Animoca Brands and nWay’s Wreck League might be the NFT fighting game you’ve been waiting for—as long as you don’t get “rekt” by Ethereum transaction fees.

Decrypt's GG playtested the NFT game version of Wreck League, which is currently available in early access. Wreck League is already off to a solid start for a pre-release game, offering a simple yet satisfying core fighting loop that can appeal to both casual and competitive players. 

NWay VP of Creative Steve Kuroki told Decrypt that Wreck League will eventually release via two separate versions of the game: One for NFT buyers that has a focus on tournaments, while a second edition offers no crypto integrations whatsoever.

Wreck League’s early access version has a sparse interface with just a few game modes: the main fighting mode, practice mode, and a custom “duels” lobby mode. But there were no Bored Apes in sight yet—something that might be coming with the full release.


But once you’re in battle, you’ll find that the fighting gameplay requires lots of practice, knowledge of enemy abilities, and a fast reaction time to win matches. Here’s our first look into the blockchain version of Wreck League.

Assembly required

If you aren’t buying a fully assembled mech NFT, you can buy mystery boxes of mech parts on third-party NFT marketplaces and unlock the boxes through Wreck League’s website, revealing a random selection of parts from each of 10 categories required to assemble a fighting mech. (NWay granted Decrypt’s GG one mech parts box for the purposes of testing the game’s blockchain components). 

Assembling mech parts online was a relatively easy and straightforward experience, but unfortunately you will have to pay Ethereum mainnet transaction fees (gas fees) a few times. This can be costly.


Depending on network traffic, this can be $30 or more just to “open” a parts box after you’ve bought it. Minting your assembled mech as an NFT will cost even more—we were quoted $100 in gas fees alone just to mint the mech we’d assembled as a complete NFT. 

Screenshot showing 10 different mech parts. Most are pink.
Image: Decrypt/nWay.

Thankfully, however, you don’t have to mint your assembled mech as an NFT to play the game, but nWay does plan to offer some NFT mech-exclusive events in the future. So if you’re trying to actually play Wreck League and show off your assembled mech as an NFT, expect to spend hundreds of dollars if current network demand continues.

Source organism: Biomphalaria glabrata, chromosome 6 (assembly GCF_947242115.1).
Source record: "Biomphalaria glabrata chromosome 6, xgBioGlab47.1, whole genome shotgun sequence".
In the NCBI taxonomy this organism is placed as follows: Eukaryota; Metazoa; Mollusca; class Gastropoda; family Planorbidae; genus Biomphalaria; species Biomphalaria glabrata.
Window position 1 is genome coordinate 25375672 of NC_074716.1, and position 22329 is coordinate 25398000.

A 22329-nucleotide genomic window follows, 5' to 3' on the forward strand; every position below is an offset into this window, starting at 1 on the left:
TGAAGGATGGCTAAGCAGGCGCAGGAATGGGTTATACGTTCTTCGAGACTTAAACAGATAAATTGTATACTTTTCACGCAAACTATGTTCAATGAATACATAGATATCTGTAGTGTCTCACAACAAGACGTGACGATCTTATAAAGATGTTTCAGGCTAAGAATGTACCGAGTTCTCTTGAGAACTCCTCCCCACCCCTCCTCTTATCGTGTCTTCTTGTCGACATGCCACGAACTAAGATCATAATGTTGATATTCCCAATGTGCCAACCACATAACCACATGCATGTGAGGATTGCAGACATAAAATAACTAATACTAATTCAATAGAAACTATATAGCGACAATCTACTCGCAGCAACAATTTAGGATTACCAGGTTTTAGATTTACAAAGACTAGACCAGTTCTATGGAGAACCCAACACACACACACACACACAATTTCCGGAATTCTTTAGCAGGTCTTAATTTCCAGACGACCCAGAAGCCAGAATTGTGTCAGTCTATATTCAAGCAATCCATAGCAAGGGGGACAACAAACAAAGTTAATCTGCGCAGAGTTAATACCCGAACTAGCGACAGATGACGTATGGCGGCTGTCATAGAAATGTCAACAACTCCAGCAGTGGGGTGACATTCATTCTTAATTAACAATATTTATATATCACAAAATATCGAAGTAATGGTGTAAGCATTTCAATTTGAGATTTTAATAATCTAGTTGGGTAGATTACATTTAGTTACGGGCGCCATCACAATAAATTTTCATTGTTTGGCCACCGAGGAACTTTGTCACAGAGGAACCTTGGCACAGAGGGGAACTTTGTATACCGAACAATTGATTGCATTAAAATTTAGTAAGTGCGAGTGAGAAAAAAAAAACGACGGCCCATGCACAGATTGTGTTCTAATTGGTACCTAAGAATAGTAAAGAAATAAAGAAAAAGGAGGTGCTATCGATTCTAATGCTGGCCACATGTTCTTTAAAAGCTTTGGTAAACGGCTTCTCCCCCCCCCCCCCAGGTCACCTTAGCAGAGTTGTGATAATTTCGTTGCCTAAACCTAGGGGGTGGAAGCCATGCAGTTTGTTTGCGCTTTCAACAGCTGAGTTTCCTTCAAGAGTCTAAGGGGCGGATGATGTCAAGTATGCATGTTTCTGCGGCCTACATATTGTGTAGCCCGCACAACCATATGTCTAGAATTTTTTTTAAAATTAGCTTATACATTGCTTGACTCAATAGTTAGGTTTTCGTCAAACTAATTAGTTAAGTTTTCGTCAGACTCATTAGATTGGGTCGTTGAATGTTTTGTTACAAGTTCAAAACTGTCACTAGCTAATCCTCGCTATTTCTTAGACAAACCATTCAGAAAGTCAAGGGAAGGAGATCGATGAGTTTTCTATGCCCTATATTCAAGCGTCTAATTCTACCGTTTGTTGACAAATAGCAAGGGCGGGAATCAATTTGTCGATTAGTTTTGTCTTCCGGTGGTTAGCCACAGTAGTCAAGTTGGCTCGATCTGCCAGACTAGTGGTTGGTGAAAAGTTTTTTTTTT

This initial mech assembly process occurs entirely on a web browser outside of the game’s main application, which was a bit disappointing as it led to a slightly disjointed feel overall. But as with many blockchain games, having to use both a web browser and a desktop application to play an NFT game is pretty common, and is for now a part of the friction that comes with blockchain gaming.

Screenshot showing mech parts and assembled mech.
Assemble that mech! Image: Decrypt/nWay.

Fighting fun

Wreck League’s core game loop—the player versus player (PVP) 1v1 mech battles—is already solid and lots of fun. The rounds feel like just the right length to allow for some satisfying fights without dragging on for too long. 

Depending on the mech parts used, each mech will have slightly different stats and abilities, allowing players to really customize their mech to their own preferred playstyle. In the early-access blockchain version we tested, there were three free mechs to try out, as well, each with different accessories and weapons to give players an opportunity to “try before you buy” any NFTs. 

In our playtest, it didn’t feel like the game was “pay-to-win” because of how important player reaction time and basic strategy are to actually securing wins. In other words, buying an expensive NFT won’t guarantee that you’ll always wreck the competition.

One of Wreck League’s strengths is in its animations. Swinging the sawlance, for example, is a unique experience with a satisfying sound effect that feels really different compared to other weapons. During matches, abilities reveal splashes of color, flashes of damage numbers, and other comic book-like visual effects that make fights feel lighthearted and fun. 


But unlike other fighting games, Wreck League does away with any type of “blood” and keeps its animations bright and colorful instead. Because of this, Wreck League is suitable for fans of games like Super Smash Bros., as it’s missing the gore component that’s so front and center in fighting games like Mortal Kombat. 

3D rendered mech with pink legs holding a long lance with a chainsaw blade at the end.
Image: Decrypt/nWay.

Room to grow

Right now in its early access stage, Wreck League is a pretty simple and straightforward fighting game that might be better suited as a mobile game than a PC title. While the mech NFT parts are not necessarily expensive individually, the sheer cost of Ethereum gas fees could keep some players from trying the game. Kuroki told Decrypt that the game is exploring the possibilities of migrating to a lower-fee network, however, so the situation could change.

That said, Wreck League’s developers have already laid a solid foundation for a fighting game. This title has potential for both casual players and a more competitive scene, because the matches are short but still reward strategy and practice.

Overall, Wreck League’s flashy animations and exciting mid-fight cinematics are sure to draw in players who love colorful fighting games—and customizable NFTs.

Edited by Andrew Hayward

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